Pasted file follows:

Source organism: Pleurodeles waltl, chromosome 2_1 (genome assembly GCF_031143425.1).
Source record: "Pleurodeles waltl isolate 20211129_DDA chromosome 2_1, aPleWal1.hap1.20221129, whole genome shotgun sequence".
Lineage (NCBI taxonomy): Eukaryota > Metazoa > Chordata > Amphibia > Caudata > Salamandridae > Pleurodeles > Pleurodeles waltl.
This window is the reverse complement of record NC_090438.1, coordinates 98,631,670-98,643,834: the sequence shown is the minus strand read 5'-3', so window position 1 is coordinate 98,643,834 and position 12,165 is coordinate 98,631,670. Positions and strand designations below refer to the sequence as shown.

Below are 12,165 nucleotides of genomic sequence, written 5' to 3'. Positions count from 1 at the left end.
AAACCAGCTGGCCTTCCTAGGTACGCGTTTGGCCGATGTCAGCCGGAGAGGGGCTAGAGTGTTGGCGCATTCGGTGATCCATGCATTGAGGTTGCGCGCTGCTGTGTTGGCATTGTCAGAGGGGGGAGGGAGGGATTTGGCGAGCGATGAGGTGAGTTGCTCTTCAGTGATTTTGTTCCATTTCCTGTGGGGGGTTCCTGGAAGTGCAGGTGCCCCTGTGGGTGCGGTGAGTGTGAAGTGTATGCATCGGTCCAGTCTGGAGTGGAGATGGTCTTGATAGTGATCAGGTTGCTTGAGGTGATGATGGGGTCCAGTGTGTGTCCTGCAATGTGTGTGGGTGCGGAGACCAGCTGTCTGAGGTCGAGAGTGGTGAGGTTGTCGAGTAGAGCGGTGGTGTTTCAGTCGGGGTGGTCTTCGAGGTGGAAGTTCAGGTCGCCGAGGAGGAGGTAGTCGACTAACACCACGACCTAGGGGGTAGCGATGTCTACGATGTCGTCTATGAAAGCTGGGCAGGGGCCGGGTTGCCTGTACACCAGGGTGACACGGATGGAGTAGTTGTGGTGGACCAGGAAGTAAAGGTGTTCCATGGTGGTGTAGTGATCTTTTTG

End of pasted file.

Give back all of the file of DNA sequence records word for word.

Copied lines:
Source organism: Pleurodeles waltl, chromosome 2_1 (genome assembly GCF_031143425.1).
Source record: "Pleurodeles waltl isolate 20211129_DDA chromosome 2_1, aPleWal1.hap1.20221129, whole genome shotgun sequence".
Lineage (NCBI taxonomy): Eukaryota > Metazoa > Chordata > Amphibia > Caudata > Salamandridae > Pleurodeles > Pleurodeles waltl.
This window is the reverse complement of record NC_090438.1, coordinates 98,631,670-98,643,834: the sequence shown is the minus strand read 5'-3', so window position 1 is coordinate 98,643,834 and position 12,165 is coordinate 98,631,670. Positions and strand designations below refer to the sequence as shown.

Below are 12,165 nucleotides of genomic sequence, written 5' to 3'. Positions count from 1 at the left end.
AAACCAGCTGGCCTTCCTAGGTACGCGTTTGGCCGATGTCAGCCGGAGAGGGGCTAGAGTGTTGGCGCATTCGGTGATCCATGCATTGAGGTTGCGCGCTGCTGTGTTGGCATTGTCAGAGGGGGGAGGGAGGGATTTGGCGAGCGATGAGGTGAGTTGCTCTTCAGTGATTTTGTTCCATTTCCTGTGGGGGGTTCCTGGAAGTGCAGGTGCCCCTGTGGGTGCGGTGAGTGTGAAGTGTATGCATCGGTCCAGTCTGGAGTGGAGATGGTCTTGATAGTGATCAGGTTGCTTGAGGTGATGATGGGGTCCAGTGTGTGTCCTGCAATGTGTGTGGGTGCGGAGACCAGCTGTCTGAGGTCGAGAGTGGTGAGGTTGTCGAGTAGAGCGGTGGTGTTTCAGTCGGGGTGGTCTTCGAGGTGGAAGTTCAGGTCGCCGAGGAGGAGGTAGTCGACTAACACCACGACCTAGGGGGTAGCGATGTCTACGATGTCGTCTATGAAAGCTGGGCAGGGGCCGGGTTGCCTGTACACCAGGGTGACACGGATGGAGTAGTTGTGGTGGACCAGGAAGTAAAGGTGTTCCATGGTGGTGTAGTGATCTTTTTG